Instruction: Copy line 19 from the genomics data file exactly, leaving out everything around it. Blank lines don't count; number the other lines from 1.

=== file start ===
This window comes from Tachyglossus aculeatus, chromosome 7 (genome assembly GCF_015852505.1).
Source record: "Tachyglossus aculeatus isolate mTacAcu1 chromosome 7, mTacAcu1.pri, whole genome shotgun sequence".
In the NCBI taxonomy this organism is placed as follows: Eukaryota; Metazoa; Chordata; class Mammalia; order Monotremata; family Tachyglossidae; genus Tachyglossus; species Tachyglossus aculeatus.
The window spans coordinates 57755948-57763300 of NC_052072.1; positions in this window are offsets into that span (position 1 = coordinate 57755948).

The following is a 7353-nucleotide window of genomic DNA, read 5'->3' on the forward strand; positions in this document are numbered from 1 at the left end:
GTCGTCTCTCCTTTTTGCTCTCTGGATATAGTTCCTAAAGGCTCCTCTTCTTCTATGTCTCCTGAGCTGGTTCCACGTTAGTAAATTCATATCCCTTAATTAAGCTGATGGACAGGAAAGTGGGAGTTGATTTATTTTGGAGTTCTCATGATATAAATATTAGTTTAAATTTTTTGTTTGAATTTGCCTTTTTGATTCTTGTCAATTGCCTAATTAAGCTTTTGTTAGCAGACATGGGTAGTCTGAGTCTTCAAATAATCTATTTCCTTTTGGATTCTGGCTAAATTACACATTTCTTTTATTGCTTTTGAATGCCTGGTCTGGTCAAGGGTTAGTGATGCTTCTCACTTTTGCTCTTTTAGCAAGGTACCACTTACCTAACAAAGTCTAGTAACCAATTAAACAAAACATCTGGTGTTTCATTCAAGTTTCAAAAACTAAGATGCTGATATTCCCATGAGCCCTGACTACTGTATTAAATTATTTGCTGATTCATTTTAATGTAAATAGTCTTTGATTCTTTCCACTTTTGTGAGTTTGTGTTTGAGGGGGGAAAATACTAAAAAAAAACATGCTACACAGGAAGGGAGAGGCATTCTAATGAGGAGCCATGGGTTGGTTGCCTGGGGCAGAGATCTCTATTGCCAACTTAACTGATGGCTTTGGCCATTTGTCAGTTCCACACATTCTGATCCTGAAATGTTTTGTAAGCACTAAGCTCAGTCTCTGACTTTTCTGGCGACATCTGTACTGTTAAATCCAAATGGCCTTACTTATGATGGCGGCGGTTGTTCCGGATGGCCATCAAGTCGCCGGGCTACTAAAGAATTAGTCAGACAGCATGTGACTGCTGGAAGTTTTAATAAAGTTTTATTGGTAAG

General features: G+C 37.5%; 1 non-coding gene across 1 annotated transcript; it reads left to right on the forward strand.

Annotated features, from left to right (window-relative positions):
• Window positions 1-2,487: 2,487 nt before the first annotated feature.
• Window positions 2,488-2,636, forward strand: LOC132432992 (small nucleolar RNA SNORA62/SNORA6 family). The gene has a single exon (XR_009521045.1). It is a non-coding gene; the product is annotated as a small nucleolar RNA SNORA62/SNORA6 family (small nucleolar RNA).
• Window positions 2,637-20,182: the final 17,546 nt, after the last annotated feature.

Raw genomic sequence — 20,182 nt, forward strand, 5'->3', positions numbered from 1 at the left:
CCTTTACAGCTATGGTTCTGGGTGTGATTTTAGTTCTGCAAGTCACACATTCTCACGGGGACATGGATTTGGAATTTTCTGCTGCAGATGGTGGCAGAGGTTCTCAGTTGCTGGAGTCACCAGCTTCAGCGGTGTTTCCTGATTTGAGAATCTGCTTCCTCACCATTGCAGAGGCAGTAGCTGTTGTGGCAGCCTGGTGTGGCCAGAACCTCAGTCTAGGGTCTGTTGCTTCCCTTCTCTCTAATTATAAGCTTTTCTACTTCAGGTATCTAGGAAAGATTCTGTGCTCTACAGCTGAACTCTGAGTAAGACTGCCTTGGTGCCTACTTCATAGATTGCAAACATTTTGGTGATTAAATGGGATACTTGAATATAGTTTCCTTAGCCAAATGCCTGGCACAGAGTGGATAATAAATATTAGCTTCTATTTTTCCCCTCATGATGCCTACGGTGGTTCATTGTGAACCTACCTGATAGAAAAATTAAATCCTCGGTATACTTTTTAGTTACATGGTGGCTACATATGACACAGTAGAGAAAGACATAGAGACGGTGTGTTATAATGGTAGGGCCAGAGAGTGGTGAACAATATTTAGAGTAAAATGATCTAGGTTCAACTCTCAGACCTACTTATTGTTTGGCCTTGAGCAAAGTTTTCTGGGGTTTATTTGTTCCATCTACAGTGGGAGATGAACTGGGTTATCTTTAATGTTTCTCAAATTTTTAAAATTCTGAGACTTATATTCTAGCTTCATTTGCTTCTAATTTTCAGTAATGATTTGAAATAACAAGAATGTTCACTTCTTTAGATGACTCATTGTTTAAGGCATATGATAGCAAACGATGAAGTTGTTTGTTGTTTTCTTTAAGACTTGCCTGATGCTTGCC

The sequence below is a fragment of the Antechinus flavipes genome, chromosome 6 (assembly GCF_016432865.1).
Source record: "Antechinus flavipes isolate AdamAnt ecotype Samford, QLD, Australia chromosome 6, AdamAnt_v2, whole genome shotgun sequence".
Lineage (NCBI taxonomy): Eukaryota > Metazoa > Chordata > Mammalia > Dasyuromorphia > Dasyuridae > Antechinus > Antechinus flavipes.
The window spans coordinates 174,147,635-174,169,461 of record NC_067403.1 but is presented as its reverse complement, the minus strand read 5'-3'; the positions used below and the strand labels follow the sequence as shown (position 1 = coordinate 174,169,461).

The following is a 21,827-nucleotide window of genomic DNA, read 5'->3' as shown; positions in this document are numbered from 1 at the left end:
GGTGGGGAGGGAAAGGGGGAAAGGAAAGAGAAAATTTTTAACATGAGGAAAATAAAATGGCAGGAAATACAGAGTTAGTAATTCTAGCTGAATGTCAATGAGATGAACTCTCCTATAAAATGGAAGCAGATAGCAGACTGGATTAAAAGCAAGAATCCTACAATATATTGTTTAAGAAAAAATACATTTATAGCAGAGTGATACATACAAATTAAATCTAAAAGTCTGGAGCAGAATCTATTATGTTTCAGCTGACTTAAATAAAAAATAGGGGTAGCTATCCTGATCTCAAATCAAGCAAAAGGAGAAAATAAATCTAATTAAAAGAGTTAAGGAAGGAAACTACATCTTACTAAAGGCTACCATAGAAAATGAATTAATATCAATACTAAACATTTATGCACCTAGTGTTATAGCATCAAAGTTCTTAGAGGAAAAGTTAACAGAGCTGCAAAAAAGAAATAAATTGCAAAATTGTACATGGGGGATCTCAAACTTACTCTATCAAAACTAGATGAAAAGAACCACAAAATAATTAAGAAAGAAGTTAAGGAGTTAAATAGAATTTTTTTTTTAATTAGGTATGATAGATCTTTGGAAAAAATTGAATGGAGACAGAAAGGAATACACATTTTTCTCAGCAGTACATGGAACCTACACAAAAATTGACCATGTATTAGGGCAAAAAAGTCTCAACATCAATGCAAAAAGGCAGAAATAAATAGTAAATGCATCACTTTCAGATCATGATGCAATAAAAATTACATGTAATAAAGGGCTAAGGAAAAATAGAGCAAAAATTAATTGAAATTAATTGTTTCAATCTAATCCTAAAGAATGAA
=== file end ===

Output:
GGTGGGGAGGGAAAGGGGGAAAGGAAAGAGAAAATTTTTAACATGAGGAAAATAAAATGGCAGGAAATACAGAGTTAGTAATTCTAGCTGAATGTCAATGAGATGAACTCTCCTATAAAATGGAAGCAGATAGCAGACTGGATTAAAAGCAAGAATCCTACAATATATTGTTTAAGAAAAAATACATTTATAGCAGAGTGATACATACAAATTAAATCTAAAAGTCTGGAGCAGAATCTATTATGTTTCAGCTGACTTAAATAAAAAATAGGGGTAGCTATCCTGATCTCAAATCAAGCAAAAGGAGAAAATAAATCTAATTAAAAGAGTTAAGGAAGGAAACTACATCTTACTAAAGGCTACCATAGAAAATGAATTAATATCAATACTAAACATTTATGCACCTAGTGTTATAGCATCAAAGTTCTTAGAGGAAAAGTTAACAGAGCTGCAAAAAAGAAATAAATTGCAAAATTGTACATGGGGGATCTCAAACTTACTCTATCAAAACTAGATGAAAAGAACCACAAAATAATTAAGAAAGAAGTTAAGGAGTTAAATAGAATTTTTTTTTTAATTAGGTATGATAGATCTTTGGAAAAAATTGAATGGAGACAGAAAGGAATACACATTTTTCTCAGCAGTACATGGAACCTACACAAAAATTGACCATGTATTAGGGCAAAAAAGTCTCAACATCAATGCAAAAAGGCAGAAATAAATAGTAAATGCATCACTTTCAGATCATGATGCAATAAAAATTACATGTAATAAAGGGCTAAGGAAAAATAGAGCAAAAATTAATTGAAATTAATTGTTTCAATCTAATCCTAAAGAATGAA